Expert Advice: Understanding Contact Databases
Tuesday April 5th, 2011
by Craig Oppenheimer
Many people store the contact information for friends and business associates on their cell phone or in their computer using Apple Address Book, Microsoft Entourage or other simple applications. But it doesn’t take long before most professional photographers accumulate enough information on prospects, support services and other resources to test the limits of those basic programs. After all, you will not only want to store that information, but also be able to organize, access and utilize it. That’s when you need to start thinking about getting a professional contact management software.
Imagine getting a last-minute call for a shoot and having to track down and book an assistant, make-up artist and wardrobe stylist. Maybe you have to rent a special piece of equipment or find an unusual prop. If over the years you’ve kept track of those resources when you come across them, a simple search will yield a list that you can choose from, allowing you to quickly call and check availability. A good contact database will not only allow you to search for individual and company names, but also for custom keywords (like “assistant” or “wardrobe stylist”) and locations.
Let’s say you just shot an annual report for a hospital and the client gave you 20 copies of it. If, over time, you’ve tagged appropriate prospects with a “healthcare” keyword, a simple search of that term will narrow down a list of good prospects to send them out to as promotional pieces.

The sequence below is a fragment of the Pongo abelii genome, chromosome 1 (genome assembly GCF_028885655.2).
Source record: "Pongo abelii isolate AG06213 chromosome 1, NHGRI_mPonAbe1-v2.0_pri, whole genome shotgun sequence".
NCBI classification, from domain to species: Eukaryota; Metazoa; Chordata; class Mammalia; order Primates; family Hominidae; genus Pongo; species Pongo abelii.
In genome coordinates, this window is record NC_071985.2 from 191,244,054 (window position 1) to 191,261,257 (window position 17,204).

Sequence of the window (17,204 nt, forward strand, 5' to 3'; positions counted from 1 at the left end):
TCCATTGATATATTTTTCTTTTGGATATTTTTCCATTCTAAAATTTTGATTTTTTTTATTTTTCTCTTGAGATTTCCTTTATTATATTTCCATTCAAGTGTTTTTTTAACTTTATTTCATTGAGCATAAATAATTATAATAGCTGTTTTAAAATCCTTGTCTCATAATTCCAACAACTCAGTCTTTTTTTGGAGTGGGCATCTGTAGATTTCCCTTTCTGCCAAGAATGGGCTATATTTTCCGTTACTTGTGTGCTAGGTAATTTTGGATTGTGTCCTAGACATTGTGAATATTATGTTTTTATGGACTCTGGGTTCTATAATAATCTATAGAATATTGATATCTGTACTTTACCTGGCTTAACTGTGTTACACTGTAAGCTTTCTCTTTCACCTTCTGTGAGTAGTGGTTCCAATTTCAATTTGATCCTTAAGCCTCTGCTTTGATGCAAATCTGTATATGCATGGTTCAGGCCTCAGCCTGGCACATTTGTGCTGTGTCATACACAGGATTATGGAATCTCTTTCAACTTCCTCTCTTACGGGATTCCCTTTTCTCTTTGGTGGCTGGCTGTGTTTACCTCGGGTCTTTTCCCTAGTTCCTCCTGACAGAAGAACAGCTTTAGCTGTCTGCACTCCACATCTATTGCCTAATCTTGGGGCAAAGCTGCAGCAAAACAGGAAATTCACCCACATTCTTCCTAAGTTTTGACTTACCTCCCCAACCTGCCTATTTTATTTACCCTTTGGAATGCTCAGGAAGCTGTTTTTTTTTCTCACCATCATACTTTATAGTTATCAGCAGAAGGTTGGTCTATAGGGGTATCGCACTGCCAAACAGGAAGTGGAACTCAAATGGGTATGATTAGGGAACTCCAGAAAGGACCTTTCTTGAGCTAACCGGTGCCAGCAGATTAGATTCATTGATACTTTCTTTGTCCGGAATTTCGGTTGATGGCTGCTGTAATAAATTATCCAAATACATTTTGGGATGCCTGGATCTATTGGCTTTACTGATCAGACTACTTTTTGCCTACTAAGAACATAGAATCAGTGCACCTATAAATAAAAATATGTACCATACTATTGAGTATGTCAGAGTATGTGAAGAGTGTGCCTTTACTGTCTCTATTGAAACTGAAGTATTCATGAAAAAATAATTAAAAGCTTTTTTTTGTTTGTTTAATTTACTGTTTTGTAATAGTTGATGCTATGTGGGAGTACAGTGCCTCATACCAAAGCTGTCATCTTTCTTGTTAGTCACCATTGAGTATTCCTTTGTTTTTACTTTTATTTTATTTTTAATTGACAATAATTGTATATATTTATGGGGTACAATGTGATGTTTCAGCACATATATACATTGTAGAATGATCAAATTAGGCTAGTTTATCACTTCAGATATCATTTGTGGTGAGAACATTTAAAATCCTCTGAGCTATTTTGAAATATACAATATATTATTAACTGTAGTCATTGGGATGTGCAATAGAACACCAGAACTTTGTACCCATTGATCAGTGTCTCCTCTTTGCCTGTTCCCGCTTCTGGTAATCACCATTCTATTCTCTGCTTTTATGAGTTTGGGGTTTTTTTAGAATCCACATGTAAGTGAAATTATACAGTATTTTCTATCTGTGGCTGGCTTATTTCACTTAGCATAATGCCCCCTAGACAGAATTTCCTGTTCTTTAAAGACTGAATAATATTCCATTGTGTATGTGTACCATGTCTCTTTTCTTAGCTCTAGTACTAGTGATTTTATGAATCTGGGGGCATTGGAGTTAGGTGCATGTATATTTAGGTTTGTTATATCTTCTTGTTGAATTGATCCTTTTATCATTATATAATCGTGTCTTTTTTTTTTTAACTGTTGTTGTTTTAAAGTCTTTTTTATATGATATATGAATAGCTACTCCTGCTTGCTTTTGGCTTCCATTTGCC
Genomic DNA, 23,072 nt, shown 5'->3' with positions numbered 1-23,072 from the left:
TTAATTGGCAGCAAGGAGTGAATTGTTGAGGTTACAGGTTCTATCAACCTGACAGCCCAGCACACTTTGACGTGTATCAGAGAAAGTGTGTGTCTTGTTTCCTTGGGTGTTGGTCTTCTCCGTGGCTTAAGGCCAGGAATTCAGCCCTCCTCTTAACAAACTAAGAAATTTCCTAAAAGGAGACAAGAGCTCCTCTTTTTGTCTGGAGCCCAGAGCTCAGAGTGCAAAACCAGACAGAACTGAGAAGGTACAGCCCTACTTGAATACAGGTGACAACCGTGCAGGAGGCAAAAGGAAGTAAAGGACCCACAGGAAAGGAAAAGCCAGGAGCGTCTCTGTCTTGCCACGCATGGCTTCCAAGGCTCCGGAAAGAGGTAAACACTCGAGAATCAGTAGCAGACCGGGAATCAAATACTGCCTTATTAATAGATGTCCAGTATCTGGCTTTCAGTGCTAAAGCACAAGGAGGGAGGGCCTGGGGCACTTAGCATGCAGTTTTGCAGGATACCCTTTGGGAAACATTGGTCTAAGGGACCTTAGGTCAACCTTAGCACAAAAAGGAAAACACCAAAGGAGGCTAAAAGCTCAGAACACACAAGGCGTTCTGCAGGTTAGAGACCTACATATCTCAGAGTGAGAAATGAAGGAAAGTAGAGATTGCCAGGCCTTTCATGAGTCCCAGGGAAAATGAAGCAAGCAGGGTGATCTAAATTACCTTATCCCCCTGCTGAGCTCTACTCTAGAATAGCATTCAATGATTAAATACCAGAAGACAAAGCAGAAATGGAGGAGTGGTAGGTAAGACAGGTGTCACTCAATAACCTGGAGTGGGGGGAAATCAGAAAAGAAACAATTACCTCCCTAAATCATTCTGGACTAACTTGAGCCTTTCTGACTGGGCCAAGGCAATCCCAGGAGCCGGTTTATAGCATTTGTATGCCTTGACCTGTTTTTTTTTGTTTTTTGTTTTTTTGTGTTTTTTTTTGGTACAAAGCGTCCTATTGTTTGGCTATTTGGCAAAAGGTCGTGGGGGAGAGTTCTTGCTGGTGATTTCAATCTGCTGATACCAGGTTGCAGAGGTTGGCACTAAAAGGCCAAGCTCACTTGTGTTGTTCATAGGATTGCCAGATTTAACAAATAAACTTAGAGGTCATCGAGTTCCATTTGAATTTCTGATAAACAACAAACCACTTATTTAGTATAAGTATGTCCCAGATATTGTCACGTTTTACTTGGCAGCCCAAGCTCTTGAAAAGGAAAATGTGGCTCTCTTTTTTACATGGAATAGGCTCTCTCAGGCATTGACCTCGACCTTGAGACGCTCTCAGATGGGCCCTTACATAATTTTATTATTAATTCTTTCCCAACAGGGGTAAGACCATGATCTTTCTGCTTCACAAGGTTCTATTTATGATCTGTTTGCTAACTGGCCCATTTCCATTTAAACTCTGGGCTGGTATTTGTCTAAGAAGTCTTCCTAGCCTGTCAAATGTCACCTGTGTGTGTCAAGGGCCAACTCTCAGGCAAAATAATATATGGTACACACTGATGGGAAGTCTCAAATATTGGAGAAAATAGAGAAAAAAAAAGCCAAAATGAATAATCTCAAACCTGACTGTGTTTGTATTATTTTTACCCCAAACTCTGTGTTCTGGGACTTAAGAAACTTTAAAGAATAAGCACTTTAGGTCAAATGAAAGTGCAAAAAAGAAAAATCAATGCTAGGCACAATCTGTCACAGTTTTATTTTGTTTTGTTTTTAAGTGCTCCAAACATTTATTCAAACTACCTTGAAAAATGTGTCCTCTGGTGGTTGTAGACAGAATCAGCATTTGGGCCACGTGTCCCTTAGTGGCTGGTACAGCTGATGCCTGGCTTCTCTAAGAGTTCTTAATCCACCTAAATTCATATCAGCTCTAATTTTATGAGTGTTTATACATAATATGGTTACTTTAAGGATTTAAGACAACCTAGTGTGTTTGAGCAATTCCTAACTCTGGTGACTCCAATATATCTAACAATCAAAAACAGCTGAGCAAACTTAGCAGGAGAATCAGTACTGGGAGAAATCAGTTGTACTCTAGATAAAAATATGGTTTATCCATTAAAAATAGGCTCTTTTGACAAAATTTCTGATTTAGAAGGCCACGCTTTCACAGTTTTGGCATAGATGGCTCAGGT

If you find yourself headed to Chicago for an assignment and you decide you’d like to show your portfolio around while you’re there, a search on “Chicago” and “prospect” will generate a list of possibilities. If that list is too long, an additional search for “ad agencies” or “clients” (that you’ve worked for) will whittle it down to a manageable size. If you’re on a tight schedule, you could even search for prospects in a particular zip code or on a particular street. Browsing through your search results, you may even have a record of your previous correspondence, phone calls, meetings and assignments with those people. A quick review of those notes will help you remember who they are and allow you to pick up with them where you left off with your last conversation.
What features should I look for?
For many applications, the contact database is just the starting point of a business management package. Here are some other features to consider:
- Calendar, reminders